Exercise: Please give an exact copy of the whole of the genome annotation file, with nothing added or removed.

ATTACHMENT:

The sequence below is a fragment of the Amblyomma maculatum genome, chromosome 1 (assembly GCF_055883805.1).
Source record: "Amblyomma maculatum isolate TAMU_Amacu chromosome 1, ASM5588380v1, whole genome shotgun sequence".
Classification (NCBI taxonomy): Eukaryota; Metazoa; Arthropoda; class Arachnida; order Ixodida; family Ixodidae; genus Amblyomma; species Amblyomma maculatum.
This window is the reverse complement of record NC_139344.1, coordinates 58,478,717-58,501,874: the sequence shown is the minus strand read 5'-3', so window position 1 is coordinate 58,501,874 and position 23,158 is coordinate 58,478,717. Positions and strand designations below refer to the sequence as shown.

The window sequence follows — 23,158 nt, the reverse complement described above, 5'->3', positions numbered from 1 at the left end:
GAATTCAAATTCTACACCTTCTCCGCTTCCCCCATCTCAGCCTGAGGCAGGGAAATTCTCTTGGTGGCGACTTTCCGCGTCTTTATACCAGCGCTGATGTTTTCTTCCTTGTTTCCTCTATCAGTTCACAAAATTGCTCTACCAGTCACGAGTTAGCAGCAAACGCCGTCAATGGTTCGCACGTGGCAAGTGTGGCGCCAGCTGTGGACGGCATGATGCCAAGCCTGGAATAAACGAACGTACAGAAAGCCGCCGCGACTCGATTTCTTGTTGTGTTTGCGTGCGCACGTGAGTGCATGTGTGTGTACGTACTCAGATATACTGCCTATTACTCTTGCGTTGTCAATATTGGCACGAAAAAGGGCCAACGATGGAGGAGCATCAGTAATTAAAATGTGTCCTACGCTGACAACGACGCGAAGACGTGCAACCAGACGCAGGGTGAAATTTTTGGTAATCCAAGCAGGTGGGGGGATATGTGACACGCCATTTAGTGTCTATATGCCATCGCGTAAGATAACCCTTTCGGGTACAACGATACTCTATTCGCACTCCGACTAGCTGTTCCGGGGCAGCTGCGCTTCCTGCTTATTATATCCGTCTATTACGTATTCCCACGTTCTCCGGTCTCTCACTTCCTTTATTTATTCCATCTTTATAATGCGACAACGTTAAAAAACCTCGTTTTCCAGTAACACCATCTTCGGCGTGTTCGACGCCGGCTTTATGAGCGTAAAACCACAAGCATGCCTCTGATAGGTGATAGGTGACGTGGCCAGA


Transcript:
The sequence below is a fragment of the Amblyomma maculatum genome, chromosome 1 (assembly GCF_055883805.1).
Source record: "Amblyomma maculatum isolate TAMU_Amacu chromosome 1, ASM5588380v1, whole genome shotgun sequence".
Classification (NCBI taxonomy): Eukaryota; Metazoa; Arthropoda; class Arachnida; order Ixodida; family Ixodidae; genus Amblyomma; species Amblyomma maculatum.
This window is the reverse complement of record NC_139344.1, coordinates 58,478,717-58,501,874: the sequence shown is the minus strand read 5'-3', so window position 1 is coordinate 58,501,874 and position 23,158 is coordinate 58,478,717. Positions and strand designations below refer to the sequence as shown.

The window sequence follows — 23,158 nt, the reverse complement described above, 5'->3', positions numbered from 1 at the left end:
GAATTCAAATTCTACACCTTCTCCGCTTCCCCCATCTCAGCCTGAGGCAGGGAAATTCTCTTGGTGGCGACTTTCCGCGTCTTTATACCAGCGCTGATGTTTTCTTCCTTGTTTCCTCTATCAGTTCACAAAATTGCTCTACCAGTCACGAGTTAGCAGCAAACGCCGTCAATGGTTCGCACGTGGCAAGTGTGGCGCCAGCTGTGGACGGCATGATGCCAAGCCTGGAATAAACGAACGTACAGAAAGCCGCCGCGACTCGATTTCTTGTTGTGTTTGCGTGCGCACGTGAGTGCATGTGTGTGTACGTACTCAGATATACTGCCTATTACTCTTGCGTTGTCAATATTGGCACGAAAAAGGGCCAACGATGGAGGAGCATCAGTAATTAAAATGTGTCCTACGCTGACAACGACGCGAAGACGTGCAACCAGACGCAGGGTGAAATTTTTGGTAATCCAAGCAGGTGGGGGGATATGTGACACGCCATTTAGTGTCTATATGCCATCGCGTAAGATAACCCTTTCGGGTACAACGATACTCTATTCGCACTCCGACTAGCTGTTCCGGGGCAGCTGCGCTTCCTGCTTATTATATCCGTCTATTACGTATTCCCACGTTCTCCGGTCTCTCACTTCCTTTATTTATTCCATCTTTATAATGCGACAACGTTAAAAAACCTCGTTTTCCAGTAACACCATCTTCGGCGTGTTCGACGCCGGCTTTATGAGCGTAAAACCACAAGCATGCCTCTGATAGGTGATAGGTGACGTGGCCAGA